Active Member
Mar 23, 2013
1,919
1,236
SF Bay Area
Carlk, Arizona limited the number of clean air plates available for hybrids so we don't have that problem in Arizona. Clean Air plates that allow car pool access are unlimited for pure EV. Arizona figured out the limited range hybrids don't do much to reduce emissions out on the freeway so they stopped issuing the clean air car pool plates for them. If it has a smokestack it should not get a clean air plate or ugly California sticker.

CA issues unlimited numbers of white stickers for pure BEV/FCV and limited numbers of green stickers for cars like Prius plug-in. However legislature just opened up more green stickers recently so essentially everyone who wants one will get one. The net effect has nothing to do with emissions. It does help sell those cars few would have spent $5000 extra for though. I just call that Prius sticker. BTW CA also gives FCV a real good deal in the clean vehicle rebate with high amount and no income limitation. Toyota must have hired some real good lobbyists.
 
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BornToFly

Supporting Member
May 8, 2013
1,757
11,692
Elon's world
@MikeJr74 - You have to get what works for family. After 3 years in a Model S (the last year in a P85D with autopilot), you could not PAY me to get into a PHEV of any kind. I hate gas stations, and having to get gas is incredibly inconvenient. I also can't stand transmissions in ICE vehicles anymore. A Porsche 911S feels slow to respond to the throttle now. I can't imagine a giant Volvo. Compared to an X, the Volvo will feel like a pig. We are disappointed the second row doesn't fold flat, but we will make it work, because there is NO WAY we are getting any SUV other than a full EV. I also use autopilot all the time now, and if a vehicle can't drive itself 90+% of the time, I'm not interested.
 

MiddKid

Member
Jan 3, 2014
305
257
Seattle
Wow...I post late Friday then go skiing on Saturday and BAM! Lots of great discussion! I love this community. Thought I'd address a few of the themes:

- A lot of people mention that you can't compare a Sequoia to Model X which I totally agree with. BUT...we're actually downsizing a bit which is why we're looking at the XC90. And I'd argue that Tesla would put the MX up against the XC90. And this, for us, is where the "Utility" just falls apart. Something as simple as putting a roof box on the roof would give the MX so much more utility. But the FaWD make that difficult. Having seats that fold would give more utility. But they don't. Last night we took the whole family back to ride in an XC90 and the cabin is so much more comfortable for our family than the MX. Everything feels more refined and is luxurious with a heavy dose of utility. Elon may think his second row seats look beautiful but I'll take the XC90 all day long. More importantly I could actually see my two daughters clearly in the 3rd row rather than looking at tall headrests.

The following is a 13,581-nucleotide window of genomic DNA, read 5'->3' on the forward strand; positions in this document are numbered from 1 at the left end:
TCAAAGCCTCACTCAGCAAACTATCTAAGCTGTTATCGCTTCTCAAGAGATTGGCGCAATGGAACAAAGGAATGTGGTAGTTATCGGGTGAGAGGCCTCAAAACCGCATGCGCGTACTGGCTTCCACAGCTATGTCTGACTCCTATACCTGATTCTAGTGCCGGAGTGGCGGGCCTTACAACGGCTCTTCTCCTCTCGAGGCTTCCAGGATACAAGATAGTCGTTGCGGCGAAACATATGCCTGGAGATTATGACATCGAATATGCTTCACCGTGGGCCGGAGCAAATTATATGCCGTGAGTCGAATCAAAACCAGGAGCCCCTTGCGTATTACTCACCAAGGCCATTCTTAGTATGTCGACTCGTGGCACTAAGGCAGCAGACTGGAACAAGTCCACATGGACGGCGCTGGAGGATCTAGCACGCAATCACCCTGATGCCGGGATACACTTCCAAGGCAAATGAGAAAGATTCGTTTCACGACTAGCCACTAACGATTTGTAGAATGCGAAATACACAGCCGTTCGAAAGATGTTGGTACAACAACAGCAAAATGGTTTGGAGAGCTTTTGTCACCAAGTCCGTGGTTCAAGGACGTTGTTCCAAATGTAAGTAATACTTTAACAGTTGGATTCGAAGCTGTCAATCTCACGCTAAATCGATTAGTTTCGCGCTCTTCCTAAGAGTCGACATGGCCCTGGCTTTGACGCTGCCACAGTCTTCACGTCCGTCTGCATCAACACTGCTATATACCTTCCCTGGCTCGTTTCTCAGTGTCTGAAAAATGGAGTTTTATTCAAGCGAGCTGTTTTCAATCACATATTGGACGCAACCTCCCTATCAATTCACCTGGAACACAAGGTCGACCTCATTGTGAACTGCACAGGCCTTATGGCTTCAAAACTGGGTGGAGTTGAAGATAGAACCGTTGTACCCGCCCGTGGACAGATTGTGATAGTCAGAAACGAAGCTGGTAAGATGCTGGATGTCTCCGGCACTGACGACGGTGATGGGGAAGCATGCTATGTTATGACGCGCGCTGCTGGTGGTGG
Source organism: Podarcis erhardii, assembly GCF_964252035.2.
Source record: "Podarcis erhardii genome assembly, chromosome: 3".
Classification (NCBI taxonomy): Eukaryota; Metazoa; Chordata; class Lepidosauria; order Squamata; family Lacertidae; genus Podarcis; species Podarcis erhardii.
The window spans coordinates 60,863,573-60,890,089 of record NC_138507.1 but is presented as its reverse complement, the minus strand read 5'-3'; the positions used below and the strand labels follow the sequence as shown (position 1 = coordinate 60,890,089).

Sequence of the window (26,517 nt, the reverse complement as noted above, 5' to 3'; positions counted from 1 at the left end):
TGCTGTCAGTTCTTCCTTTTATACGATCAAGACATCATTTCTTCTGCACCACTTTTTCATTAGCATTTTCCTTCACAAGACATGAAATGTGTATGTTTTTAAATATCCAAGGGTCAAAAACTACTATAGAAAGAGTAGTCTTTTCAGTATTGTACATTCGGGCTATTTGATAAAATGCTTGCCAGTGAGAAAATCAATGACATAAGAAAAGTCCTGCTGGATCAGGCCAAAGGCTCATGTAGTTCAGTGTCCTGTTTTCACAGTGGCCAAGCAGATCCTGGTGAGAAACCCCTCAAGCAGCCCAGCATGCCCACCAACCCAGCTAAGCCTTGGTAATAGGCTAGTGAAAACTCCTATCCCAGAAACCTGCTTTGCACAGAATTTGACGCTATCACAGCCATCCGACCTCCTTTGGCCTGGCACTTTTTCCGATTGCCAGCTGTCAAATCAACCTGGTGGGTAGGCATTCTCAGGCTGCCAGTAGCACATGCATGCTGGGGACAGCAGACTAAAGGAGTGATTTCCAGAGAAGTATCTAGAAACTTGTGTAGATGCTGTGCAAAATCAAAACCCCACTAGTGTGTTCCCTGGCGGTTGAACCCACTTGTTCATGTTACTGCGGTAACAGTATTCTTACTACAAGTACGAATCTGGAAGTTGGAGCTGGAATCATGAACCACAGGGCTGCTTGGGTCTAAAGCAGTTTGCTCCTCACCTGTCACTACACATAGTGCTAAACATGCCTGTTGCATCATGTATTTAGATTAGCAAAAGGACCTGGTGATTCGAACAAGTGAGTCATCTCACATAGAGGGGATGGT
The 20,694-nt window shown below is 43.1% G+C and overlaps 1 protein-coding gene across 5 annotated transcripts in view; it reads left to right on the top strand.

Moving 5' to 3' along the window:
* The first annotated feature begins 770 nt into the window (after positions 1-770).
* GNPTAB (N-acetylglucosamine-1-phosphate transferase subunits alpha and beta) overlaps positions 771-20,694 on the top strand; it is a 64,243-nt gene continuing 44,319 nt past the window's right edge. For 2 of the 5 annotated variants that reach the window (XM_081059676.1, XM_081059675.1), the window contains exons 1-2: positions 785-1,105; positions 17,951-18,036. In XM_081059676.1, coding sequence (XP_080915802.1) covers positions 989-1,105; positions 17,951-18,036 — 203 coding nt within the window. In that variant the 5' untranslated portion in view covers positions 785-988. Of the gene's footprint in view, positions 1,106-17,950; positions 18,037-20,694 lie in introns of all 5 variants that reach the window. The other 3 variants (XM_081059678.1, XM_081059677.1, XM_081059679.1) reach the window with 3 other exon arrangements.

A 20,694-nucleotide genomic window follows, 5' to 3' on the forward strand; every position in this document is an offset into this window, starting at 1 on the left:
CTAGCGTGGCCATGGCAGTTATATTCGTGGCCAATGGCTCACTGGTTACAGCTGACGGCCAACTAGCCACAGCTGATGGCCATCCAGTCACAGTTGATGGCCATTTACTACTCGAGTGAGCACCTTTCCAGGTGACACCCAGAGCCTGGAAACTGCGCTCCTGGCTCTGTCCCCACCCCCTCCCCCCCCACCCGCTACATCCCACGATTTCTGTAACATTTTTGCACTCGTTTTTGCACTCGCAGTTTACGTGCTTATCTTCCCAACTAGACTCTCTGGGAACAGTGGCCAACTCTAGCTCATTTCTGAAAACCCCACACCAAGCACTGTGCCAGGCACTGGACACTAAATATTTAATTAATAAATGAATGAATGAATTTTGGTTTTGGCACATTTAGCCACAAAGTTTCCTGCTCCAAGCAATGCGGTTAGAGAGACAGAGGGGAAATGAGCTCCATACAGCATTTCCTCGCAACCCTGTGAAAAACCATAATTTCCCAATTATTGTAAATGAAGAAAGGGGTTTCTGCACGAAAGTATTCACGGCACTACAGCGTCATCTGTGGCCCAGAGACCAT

- @MikeJr74 Love that XC90! Sounds like we found ourselves in the same situation!

- On why go with the PHEV versus the pure ICE: My wife is an around the town driver and we think with mid-day plug-ins she can get a ton of range out of the 17 mile battery. We'll pay the premium for the convenience and the good of the environment.

- For those who say "I'll never buy a hybrid or ICE again!!!" While I conceptually agree with you, the reality is if you want the utility we are looking for, Tesla doesn't offer it.

- Regarding car sickness...first of all, yes, I know how to drive my MS after 30K miles. I'm not driving in a jerky manner. But it's amazing how often she gets car sick. This weekend is a great example...Saturday drove over an hour skiing in the Sequoia and she not only didn't get car sick, the road is windy and she even read a book most of the way! The next day we drove to the next town over mostly on highway and after 15 minutes her "tummy hurt." And she was sitting in the middle seat of the back row (not rear facing). I never thought much about it until I saw other references on the MS forum about it. Good to hear that some people have had success with the MX! Hopeful!